In a recent HBR article, David Nour introduces how the best mentorships can help both the mentors and mentees grow. Nour refers to these best practices as “transformational mentorship,” where the relationship can offer something powerful to both the mentee and the mentor, while the only caveat is that transformational mentorship requires an equal amount of work from both parties.

While it may be tricky to find the right mentor and mentee relationship, the best mentorships form when both the mentor and mentee are driven by curiosity (as opposed to the binary teacher-student approach) and can feel comfortable.

If your intention is to support BIPOC leadership, you should approach mentorship through the lens of transformational mentorship - being ready and inviting to learn about the BIPOC leader’s experiences, challenges, and achievements so that if the right opportunities arise, you can tailor your advice and champion their development.

These environments for mentorship will also allow the BIPOC leaders to engage in relationships authentically and find ways to succeed and thrive in their own ways, while supported by your guidance.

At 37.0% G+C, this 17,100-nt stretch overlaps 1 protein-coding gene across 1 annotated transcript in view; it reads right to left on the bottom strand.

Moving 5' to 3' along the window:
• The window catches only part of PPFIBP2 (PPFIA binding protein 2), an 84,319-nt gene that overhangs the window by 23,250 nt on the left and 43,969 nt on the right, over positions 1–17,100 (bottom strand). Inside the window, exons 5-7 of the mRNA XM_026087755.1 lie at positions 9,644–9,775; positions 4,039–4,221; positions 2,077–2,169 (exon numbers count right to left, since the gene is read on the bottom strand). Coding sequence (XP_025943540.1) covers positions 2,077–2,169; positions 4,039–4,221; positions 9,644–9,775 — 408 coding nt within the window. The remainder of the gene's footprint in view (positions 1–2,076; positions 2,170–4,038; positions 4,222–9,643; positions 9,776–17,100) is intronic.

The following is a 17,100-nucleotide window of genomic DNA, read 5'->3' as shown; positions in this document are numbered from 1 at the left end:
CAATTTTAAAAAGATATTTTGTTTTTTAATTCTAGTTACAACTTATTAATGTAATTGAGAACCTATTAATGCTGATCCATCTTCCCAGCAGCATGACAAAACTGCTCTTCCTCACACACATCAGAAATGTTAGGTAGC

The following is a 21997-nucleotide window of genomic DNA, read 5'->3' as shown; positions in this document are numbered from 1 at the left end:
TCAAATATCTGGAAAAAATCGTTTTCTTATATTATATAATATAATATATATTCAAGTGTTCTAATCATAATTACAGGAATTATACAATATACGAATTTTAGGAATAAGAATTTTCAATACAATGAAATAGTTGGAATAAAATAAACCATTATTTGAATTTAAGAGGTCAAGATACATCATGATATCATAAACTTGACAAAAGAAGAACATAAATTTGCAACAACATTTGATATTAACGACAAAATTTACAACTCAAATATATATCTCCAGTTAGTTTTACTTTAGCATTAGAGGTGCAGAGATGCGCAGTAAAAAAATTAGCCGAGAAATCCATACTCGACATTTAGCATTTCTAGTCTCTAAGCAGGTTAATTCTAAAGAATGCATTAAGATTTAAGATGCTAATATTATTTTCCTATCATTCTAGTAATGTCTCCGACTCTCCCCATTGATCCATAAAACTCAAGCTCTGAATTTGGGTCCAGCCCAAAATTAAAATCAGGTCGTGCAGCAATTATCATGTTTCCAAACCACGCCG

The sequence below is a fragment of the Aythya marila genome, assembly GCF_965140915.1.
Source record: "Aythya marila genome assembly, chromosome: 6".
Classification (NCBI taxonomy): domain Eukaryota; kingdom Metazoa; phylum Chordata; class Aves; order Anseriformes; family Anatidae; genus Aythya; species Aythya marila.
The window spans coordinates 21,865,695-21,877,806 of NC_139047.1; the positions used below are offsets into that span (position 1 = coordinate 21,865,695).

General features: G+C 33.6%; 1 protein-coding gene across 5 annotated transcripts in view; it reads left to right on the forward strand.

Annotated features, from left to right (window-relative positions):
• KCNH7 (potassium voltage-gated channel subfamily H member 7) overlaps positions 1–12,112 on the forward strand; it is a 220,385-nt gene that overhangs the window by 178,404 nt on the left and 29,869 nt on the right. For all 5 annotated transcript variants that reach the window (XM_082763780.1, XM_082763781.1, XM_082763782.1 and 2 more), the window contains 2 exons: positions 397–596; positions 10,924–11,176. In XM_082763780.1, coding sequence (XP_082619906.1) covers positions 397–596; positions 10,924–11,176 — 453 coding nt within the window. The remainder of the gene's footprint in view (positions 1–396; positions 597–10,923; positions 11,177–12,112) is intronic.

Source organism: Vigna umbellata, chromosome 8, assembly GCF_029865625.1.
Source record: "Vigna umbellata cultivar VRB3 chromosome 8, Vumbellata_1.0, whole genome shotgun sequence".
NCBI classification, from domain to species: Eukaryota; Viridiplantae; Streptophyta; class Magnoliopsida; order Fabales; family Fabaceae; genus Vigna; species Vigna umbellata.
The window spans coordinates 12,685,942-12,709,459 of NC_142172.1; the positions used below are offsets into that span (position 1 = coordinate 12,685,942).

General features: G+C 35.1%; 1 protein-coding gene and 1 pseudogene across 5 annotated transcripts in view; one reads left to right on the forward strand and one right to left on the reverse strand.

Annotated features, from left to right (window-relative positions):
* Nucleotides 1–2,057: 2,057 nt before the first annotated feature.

Lastly, we highlight the word “consistently” because as Nour points out, some mentorships and efforts for support fizzle and become less valuable in the long term. Additionally, if any form of mentorship or championing is only temporary, it can also leave the BIPOC employee feeling dismissed, confused, and undervalued.

Find ways to structure your mentorship in a way that best fits the needs of your mentee and aligns with your availability.



Thanks for reading! If you are interested in unique learning and development opportunities to support your BIPOC employees’ leadership development, check out our Visible Leadership program on our website. This is a custom-designed program for BIPOC leaders, designed by BIPOC learning experience designers.

If you have any questions or would like to learn more about our programs, please reach out to us today!